Heparin-induced thrombocytopenia (HIT) complicated by severe thrombocytopenia and thrombosis can pose significant treatment challenges. Use of alternative anticoagulants in this setting may increase bleeding risks, especially in patients who have a protracted disease course. Additional therapies are lacking in this severely affected patient population.METHODS:
We describe three patients with HIT who had severe thromboembolism and prolonged thrombocytopenia refractory to standard treatment but who achieved an immediate and sustained response to IVIg therapy. The mechanism of action of IVIg was evaluated in these patients and in five additional patients with severe HIT. The impact of a common polymorphism (H/R 131) in the platelet IgG receptor FcγRIIa on IVIg-mediated inhibition of platelet activation was also examined.RESULTS:
At levels attained in vivo, IVIg inhibits HIT antibody-mediated platelet activation. The constant domain of IgG (Fc) but not the antigen-binding portion (Fab) is required for this effect. Consistent with this finding, IVIg had no effect on HIT antibody binding in a solid-phase HIT immunoassay (platelet factor 4 enzyme-linked immunoassay). The H/R131 polymorphism in FcγRIIa influences the susceptibility of platelets to IVIg treatment, with the HH131 genotype being most susceptible to IVIg-mediated inhibition of antibody-induced activation. However, at high doses of IVIg, activation of platelets of all FcγRIIa genotypes was significantly inhibited. All three patients did well on long-term anticoagulation therapy with direct oral anticoagulants.CONCLUSIONS:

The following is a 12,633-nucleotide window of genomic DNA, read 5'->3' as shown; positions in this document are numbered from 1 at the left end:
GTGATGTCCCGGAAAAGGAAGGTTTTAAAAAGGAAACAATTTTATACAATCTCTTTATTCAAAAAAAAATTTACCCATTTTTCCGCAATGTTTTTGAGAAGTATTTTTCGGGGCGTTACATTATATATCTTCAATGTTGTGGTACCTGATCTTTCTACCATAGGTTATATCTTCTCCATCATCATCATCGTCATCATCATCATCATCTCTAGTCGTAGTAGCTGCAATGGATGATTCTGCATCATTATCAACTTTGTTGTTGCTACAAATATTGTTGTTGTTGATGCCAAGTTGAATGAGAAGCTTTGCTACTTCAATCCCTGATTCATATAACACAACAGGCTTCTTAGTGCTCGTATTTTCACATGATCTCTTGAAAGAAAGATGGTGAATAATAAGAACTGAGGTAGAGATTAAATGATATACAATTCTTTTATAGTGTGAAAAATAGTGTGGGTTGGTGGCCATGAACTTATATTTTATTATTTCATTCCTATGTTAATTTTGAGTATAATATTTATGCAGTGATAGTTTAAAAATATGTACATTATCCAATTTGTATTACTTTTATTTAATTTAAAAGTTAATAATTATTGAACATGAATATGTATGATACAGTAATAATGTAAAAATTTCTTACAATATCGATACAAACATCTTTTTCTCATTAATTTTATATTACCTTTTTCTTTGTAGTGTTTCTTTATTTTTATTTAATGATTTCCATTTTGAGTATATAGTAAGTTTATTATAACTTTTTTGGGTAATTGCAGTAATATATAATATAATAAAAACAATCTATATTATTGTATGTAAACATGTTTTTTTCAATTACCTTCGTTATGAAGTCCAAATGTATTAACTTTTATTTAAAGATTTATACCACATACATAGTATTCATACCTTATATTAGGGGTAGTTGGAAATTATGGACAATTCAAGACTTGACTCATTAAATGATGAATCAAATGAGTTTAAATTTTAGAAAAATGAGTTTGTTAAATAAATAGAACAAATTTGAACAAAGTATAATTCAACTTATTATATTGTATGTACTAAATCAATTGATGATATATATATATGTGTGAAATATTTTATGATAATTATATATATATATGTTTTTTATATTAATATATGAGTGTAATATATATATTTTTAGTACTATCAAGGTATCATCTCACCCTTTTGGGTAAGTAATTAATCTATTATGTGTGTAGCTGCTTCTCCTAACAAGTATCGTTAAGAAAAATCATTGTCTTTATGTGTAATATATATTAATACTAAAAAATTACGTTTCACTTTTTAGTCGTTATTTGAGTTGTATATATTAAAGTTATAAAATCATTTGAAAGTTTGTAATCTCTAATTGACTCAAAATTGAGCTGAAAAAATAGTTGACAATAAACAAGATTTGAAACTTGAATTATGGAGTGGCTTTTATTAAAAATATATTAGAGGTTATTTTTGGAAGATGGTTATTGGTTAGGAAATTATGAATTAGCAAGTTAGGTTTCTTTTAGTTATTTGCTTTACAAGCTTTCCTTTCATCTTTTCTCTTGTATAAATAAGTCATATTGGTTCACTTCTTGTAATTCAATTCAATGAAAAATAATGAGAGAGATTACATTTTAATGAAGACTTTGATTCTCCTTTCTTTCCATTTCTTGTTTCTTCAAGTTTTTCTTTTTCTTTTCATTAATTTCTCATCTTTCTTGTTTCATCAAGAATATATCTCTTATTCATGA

These studies suggest that IVIg treatment should be considered in patients with HIT who have severe disease that is refractory to standard therapies.